Their answers suggest to Malhotra that rescuing findings from the file drawer will require a shift in expectations. “What needs to change is the culture—the author’s belief about what will happen if the research is written up,” he says.
Not unexpectedly, the statistical strength of the findings made a huge difference in whether they were ever published. Overall, 42% of the experiments produced statistically significant results. Of those, 62% were ultimately published, compared with 21% of the null results. However, the Stanford team was surprised that researchers didn’t even write up 65% of the experiments that yielded a null finding.
Scientists not involved in the study praise its “clever” design. “It’s a very important paper” that “starts to put numbers on things we want to understand,” says economist Edward Miguel of the University of California, Berkeley.
He and others note that the bias against null studies can waste time and money when researchers devise new studies replicating strategies already found to be ineffective. Worse, if researchers publish significant results from similar experiments in the future, they could look stronger than they should because the earlier null studies are ignored. Even more troubling to Malhotra was the fact that two scientists whose initial studies “didn’t work out” went on to publish results based on a smaller sample. “The nonTESS version of the same study, in which we used a student sample, did yield fruit,” noted one investigator.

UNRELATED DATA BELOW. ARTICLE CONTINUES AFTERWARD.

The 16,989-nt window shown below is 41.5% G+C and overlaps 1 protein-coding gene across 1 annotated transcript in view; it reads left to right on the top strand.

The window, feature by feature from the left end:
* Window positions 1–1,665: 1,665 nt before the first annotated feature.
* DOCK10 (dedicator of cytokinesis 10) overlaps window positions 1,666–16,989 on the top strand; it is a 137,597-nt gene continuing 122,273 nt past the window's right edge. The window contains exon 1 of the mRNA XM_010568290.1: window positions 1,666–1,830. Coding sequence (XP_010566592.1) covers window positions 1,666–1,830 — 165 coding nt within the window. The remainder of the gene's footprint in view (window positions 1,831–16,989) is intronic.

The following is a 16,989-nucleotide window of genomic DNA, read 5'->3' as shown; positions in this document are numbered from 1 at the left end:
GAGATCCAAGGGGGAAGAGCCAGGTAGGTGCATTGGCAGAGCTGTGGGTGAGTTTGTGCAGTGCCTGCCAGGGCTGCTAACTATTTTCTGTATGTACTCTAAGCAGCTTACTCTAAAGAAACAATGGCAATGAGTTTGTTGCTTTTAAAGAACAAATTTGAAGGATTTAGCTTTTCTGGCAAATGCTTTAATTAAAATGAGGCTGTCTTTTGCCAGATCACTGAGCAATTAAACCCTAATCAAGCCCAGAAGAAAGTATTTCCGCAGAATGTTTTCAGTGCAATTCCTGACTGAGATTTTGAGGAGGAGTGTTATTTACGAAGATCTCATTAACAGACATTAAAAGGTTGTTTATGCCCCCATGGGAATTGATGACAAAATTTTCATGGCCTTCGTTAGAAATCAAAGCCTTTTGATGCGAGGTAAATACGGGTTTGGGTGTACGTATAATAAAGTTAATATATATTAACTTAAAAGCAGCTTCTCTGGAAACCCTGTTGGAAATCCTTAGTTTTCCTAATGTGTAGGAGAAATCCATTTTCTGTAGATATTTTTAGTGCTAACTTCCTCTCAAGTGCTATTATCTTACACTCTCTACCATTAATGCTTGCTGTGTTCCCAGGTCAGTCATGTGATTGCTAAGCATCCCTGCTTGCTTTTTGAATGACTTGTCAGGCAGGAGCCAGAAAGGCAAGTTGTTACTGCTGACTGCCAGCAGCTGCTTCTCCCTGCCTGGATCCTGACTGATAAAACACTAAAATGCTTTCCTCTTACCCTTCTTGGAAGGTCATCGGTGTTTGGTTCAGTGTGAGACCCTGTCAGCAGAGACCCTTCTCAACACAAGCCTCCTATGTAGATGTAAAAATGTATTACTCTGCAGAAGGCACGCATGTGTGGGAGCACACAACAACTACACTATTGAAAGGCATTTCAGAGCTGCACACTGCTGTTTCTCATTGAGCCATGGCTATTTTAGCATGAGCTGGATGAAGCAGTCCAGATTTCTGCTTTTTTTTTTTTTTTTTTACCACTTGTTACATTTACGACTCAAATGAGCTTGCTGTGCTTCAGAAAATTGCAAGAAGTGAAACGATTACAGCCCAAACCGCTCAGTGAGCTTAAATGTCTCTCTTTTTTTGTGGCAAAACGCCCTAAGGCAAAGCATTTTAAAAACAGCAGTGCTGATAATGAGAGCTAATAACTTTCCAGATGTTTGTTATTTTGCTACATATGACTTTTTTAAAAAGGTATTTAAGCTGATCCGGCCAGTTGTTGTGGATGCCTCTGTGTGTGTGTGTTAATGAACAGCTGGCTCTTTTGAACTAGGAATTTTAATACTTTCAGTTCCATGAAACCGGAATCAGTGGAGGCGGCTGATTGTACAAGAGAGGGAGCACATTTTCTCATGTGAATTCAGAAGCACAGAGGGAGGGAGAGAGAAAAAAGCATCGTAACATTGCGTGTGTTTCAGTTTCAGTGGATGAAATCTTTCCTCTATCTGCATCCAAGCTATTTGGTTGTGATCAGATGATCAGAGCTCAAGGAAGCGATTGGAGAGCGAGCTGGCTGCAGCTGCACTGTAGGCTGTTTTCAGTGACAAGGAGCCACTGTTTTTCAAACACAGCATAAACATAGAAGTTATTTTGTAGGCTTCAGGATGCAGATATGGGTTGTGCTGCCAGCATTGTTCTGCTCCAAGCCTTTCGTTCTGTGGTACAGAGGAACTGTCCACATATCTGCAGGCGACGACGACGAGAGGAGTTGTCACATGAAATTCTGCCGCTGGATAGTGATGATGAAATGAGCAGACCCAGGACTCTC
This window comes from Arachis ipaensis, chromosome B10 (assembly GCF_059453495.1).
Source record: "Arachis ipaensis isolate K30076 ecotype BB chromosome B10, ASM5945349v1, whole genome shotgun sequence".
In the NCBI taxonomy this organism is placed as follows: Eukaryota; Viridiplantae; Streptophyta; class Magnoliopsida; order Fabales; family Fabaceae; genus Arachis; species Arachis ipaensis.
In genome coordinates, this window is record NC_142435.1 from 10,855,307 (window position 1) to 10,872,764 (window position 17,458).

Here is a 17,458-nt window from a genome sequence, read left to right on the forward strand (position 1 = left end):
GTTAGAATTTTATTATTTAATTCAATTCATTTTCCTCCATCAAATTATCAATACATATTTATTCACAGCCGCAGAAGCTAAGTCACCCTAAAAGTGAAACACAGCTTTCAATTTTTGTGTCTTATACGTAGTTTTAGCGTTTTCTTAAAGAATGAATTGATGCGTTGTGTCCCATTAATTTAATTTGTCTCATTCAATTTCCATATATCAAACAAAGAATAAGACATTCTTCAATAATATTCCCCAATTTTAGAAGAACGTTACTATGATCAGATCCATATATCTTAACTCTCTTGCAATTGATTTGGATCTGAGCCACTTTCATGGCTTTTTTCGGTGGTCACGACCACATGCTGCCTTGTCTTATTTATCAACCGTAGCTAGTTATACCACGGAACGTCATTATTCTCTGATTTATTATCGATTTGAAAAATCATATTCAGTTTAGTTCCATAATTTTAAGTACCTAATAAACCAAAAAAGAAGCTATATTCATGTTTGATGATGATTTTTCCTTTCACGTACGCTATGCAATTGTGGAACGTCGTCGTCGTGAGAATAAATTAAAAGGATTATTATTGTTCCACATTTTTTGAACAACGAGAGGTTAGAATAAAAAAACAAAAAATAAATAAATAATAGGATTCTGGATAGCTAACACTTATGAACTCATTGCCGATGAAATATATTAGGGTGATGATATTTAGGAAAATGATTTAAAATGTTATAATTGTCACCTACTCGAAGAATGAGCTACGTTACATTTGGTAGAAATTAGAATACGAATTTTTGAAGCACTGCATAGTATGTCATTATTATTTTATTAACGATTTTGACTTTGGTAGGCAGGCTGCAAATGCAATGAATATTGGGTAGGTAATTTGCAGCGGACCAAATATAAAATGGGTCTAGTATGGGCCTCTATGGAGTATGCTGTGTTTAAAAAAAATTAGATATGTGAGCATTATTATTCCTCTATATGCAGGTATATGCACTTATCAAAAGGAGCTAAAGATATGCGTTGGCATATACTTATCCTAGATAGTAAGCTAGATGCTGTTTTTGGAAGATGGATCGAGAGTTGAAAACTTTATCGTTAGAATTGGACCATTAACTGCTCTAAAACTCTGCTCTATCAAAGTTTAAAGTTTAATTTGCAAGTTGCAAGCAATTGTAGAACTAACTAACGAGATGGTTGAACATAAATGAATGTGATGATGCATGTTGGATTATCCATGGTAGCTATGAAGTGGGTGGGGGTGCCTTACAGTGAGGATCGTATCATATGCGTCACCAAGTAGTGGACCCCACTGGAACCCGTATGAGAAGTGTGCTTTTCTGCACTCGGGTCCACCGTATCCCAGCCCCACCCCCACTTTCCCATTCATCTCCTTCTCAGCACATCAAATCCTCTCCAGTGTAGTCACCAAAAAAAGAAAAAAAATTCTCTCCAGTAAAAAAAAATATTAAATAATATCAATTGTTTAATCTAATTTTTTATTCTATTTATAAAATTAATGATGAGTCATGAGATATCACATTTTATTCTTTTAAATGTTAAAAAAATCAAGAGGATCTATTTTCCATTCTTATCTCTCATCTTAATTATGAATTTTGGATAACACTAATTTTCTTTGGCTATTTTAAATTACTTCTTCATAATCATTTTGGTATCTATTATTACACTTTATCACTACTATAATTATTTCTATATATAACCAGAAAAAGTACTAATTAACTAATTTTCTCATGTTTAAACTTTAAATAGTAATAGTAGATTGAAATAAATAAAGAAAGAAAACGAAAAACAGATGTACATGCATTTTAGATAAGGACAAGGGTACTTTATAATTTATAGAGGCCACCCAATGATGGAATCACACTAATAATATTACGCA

A registry for data generated by all experiments would address these problems, the authors argue. They say it should also include a “preanalysis” plan, that is, a detailed description of what the scientist hopes to achieve and how the data will be analyzed. Such plans would help deter researchers from tweaking their analyses after the data are collected in search of more publishable results.
Note: The following figure supplements this passage.
Adapted from Annie Franco, Neil Malhotra, and Gabor Simonovits, “Publication Bias in the Social Sciences: Unlocking the File Drawer.” ©2014 by American Association for the Advancement of Science.
Begin skippable figure description.
The figure presents a bar graph titled “Fates of Social Science Studies by Results.” On the horizontal axis, the following 3 categories are indicated, from left to right: “strong results, 42% of total”; “mixed results, 36% of total”; and “null results, 22% of total.” The bars representing each of the 3 categories are split into 4 sections with different patterns that represent 4 different conditions: “unwritten,” “unpublished but written,” “published in nontop journal,” and “published in top journal.” On the vertical axis, percent values from 0% through 100%, in increments of 10%, are indicated.